National Catholic Register


Transition to Secular Mind-Set on Campuses Evolved Over Years

Pragmatic reasons, more than skepticism about faith, contributed to the change in the character of U.S. universities

BY James Hitchcock

May 3-9, 1998 Issue | Posted 5/3/98 at 2:00 PM


The cultural movement called the Renaissance was in part an academic quarrel between scholastics, who believed that only systematic logic could lead to truth, and humanists, who favored literary and historical studies. Most universities eventually expanded their curricula to include humanistic disciplines.

Although practically all of the Church's formal theology was pursued in the scholastic mode, the humanists, in attacking scholasticism, were not attacking faith. Their approach did not mean that religion became less important, merely that it might be studied differently (preferring Augustine's Confessions, for example, to Aquinas’ Summa).

The medieval universities had been under Church authority not only in terms of what was taught but also in the sense that, outside law and medicine, virtually all the masters were priests, most of them members of religious orders, and most of the students were at some point ordained at least to minor orders. The Church was by far the largest employer of university graduates.

In the Renaissance, more and more laymen became affiliated with the universities, both as masters and as students, and graduates began to pursue a greater variety of secular careers, especially in the service of civil governments. Thus while humanism did not cause the secularization of the universities, it did to some extent laicize them.


The Protestant Reformation was to a great extent also fought within the universities—Martin Luther was a professor, and his 95 Theses were intended as a call for an academic debate. Both sides realized that the fundamental issues were theological and had to be addressed by scholars.

The result was that, if anything, the Refor mation strengthened the religious character of the universities by making Church authorities, Catholic and Protestant, highly conscious of doctrinal orthodoxy. Of course as a result of the Reformation many universities that had long been under the aegis of the Catholic Church were lost.

Second of three parts on the Hstory of Religion and Universities

The Galileo case of the 17th century, which turned on the question of whether the sun was the center of the universe, seemed to threaten the very assumption on which the existence of the universities were based—the harmony of faith and reason. For the most part the scientific revolution moved forward outside universities, however, and eventually Galileo's proposed resolution of the conflict—that the Bible was not meant to teach astronomy but merely used the accepted language of its day—was almost universally accepted in Catholic circles.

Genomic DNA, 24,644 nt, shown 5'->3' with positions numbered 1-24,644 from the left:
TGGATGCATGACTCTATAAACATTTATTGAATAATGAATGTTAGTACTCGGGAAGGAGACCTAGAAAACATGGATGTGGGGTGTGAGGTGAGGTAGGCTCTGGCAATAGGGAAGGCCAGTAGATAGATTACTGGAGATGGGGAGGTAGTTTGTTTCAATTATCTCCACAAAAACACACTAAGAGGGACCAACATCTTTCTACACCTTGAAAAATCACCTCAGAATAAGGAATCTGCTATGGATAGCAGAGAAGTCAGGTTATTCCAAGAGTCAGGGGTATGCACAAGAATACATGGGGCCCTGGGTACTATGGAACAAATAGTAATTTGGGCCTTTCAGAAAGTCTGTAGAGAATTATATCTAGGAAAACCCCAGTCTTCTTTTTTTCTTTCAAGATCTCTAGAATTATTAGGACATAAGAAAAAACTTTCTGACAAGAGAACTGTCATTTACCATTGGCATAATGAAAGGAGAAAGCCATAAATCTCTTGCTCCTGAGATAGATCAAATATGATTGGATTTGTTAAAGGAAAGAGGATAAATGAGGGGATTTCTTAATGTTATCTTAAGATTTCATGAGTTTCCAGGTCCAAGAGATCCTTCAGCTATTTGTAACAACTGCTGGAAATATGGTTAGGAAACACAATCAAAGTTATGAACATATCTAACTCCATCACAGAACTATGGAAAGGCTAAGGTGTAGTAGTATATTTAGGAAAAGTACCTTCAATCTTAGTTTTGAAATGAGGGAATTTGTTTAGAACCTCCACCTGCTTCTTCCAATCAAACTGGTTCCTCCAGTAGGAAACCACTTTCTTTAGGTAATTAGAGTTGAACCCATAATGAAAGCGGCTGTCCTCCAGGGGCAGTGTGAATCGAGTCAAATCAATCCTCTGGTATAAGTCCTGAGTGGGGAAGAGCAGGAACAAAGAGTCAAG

It was rather the Enlightenment of the 18th century that marked the full—scale assault on religious beliefs. Unlike Galileo, intellectuals like Voltaire did not believe faith and reason were compatible, and they dismissed faith as not having any intellectual foundation. Most of the universities of the 18th century were intellectually rather moribund and, as with the scientific revolution, the great intellectual changes took place elsewhere. The universities remained officially Christian, but their intellectual torpor prevented them from providing vigorous defenses of religion as it came under increasing attack from intellectuals outside the university system.

As often happens with ideas, change was brought about not by debate but by force—the French Revolution abolished the control that the Churches exerted over the universities in Europe. Although attempts were made to restore this control after 1815, they were only partially successful. For much of the 19th century the European universities existed according to either of two quite different models.

Oxford and Cambridge, not directly affected by the French Revolution, continued in fairly traditional fashion. Religion dominated, to the point that students had to belong to the Anglican Church and professors had to be Anglican clergy. Students lived in residential colleges where the faculty took responsibility for their moral and religious lives. Those institutions saw their task as forming educated and devout Christians.